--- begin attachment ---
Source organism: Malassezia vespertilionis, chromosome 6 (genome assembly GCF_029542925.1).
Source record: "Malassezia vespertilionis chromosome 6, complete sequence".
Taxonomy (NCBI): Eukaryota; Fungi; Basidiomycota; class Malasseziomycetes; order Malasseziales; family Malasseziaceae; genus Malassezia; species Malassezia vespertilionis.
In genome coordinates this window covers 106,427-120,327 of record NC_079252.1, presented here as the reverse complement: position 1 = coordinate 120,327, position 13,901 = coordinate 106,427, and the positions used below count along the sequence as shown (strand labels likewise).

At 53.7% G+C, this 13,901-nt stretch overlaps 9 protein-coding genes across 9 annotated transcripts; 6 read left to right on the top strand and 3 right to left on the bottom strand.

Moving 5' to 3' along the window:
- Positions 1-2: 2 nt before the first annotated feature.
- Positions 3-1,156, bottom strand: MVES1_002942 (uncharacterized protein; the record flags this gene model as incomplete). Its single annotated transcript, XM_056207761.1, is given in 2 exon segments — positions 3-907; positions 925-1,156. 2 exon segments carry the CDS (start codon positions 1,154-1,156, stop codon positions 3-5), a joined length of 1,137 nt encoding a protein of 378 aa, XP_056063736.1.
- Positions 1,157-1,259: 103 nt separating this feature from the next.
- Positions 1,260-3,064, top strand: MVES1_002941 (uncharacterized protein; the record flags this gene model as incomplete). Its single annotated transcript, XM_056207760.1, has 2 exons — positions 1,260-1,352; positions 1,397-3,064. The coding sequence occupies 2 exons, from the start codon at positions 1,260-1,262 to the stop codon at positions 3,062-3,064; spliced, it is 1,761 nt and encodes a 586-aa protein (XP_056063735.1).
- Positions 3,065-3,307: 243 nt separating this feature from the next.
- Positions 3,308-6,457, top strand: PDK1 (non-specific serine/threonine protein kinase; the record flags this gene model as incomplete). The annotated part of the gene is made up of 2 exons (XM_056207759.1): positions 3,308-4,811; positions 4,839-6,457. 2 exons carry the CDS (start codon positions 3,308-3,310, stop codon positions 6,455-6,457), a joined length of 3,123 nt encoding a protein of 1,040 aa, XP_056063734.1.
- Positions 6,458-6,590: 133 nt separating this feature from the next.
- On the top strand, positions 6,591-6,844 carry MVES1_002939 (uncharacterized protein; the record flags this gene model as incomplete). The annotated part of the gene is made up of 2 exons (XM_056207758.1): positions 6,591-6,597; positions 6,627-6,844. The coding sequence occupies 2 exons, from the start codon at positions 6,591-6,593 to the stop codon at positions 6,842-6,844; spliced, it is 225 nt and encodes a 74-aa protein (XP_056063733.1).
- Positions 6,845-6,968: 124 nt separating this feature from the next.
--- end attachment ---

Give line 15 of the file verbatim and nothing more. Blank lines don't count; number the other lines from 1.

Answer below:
- Positions 6,845-6,968: 124 nt separating this feature from the next.